In Notice 2012-9, published January 3, 2012, the IRS has updated guidance on employer reporting of group health care costs via Form W-2. The Notice replaces earlier guidance issued in March 2011 (Notice 2011-28). Reporting in January 2013 is mandatory for employers filing 250 or more Forms W-2 with respect to 2012 compensation.

The new guidance clarifies several points covered in the earlier Notice and adds new guidance on a number of issues. It does not provide permanent reporting relief to employers filing fewer than 250 Forms W-2 for the preceding year, but simply confirms that reporting duties are suspended for this group until further notice.

A brief summary of the clarified and new guidance follows:

• The cost of coverage provided under a health FSA does not need to be reported so long as the amount of the employee’s salary reduction under the cafeteria plan (for all tax-qualified benefits) exceeds the amount set aside for the health FSA for the plan year (including salary deferrals plus employer flex credits the employee allocates to the health FSA, or an employer match based on the employee deferral.) A new example provided under Q&A 19 illustrates that use of an employer flex credit will not trigger reporting duties so long as employee deferrals exceed the health FSA amount. This is contrasted with an earlier illustration showing how an employer matching contribution to the health FSA can trigger reporting.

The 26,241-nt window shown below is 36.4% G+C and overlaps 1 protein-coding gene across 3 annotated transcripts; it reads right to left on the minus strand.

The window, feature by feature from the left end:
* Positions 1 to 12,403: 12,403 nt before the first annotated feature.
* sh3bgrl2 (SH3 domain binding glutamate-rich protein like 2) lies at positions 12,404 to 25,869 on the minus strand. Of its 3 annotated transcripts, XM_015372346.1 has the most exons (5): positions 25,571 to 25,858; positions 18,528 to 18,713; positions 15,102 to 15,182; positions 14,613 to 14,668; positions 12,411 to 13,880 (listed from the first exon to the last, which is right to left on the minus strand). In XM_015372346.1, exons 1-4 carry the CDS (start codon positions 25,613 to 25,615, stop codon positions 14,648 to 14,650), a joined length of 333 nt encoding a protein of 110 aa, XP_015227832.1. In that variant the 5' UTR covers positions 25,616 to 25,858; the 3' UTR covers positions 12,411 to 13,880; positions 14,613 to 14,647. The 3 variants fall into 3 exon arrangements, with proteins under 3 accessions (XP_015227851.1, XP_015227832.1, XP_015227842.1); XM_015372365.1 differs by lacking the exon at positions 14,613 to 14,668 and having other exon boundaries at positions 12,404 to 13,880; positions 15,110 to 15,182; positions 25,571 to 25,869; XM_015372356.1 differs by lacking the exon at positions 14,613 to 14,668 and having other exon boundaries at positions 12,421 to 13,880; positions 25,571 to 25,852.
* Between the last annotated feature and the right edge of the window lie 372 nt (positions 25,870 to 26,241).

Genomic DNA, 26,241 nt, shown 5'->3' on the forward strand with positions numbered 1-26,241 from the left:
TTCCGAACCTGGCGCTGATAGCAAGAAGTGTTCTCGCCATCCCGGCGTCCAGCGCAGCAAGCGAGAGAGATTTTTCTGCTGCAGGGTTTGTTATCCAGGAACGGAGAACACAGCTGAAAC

• The cost of dental or vision coverage need not be reported on Form W-2 if the dental or vision coverage constitutes limited scope “excepted benefits” for purposes of HIPAA. (Note: The Notice refers to excepted benefits under Section 54.9831-1(b)(3) of the HIPAA Regulations, but I believe the accurate citation is to Sec. 54.9831-1(c)(3)).)
• For purposes of the small employer exemption, the “fewer than 250” Form W-2 threshold is determined without regard to use of a reporting agent under Internal Revenue Code Section 3504. (Unlike traditional payroll companies such as ADP, agents under Code Section 3504 assume liability with regard to reporting functions).
• The reportable cost of coverage need not include coverage that is included in the gross income of a “highly compensated individual” as a result of failing nondiscrimination requirements under Code Section 105(h) (applicable to self-funded plans) or payments or reimbursements of health insurance premiums for a 2% shareholder-employee of an S-corporation.
• Employers using a composite rate for active employees but not for COBRA recipients may either use the composite rate to determine the aggregate cost of coverage for reporting purposes (consistent with methods described in Notice 2011-28 and repeated in Notice 2012-9, Q&A 25 through 27), or may use the applicable COBRA premium, provided that the methods used are consistent among active employees, on the one hand, and COBRA recipients, on the other.
• Related employers that share employees but do not use a common paymaster may report the aggregate cost of health care for a shared employee either by allocating the cost among the related employers (using any reasonable method of allocation), or by reporting the entire cost on a single Form W-2 issued by one of the employers.
• The exemption from health care cost reporting applicable to Federally recognized Indian tribal governments extends to wholly owned, tribally chartered corporations.

New Guidance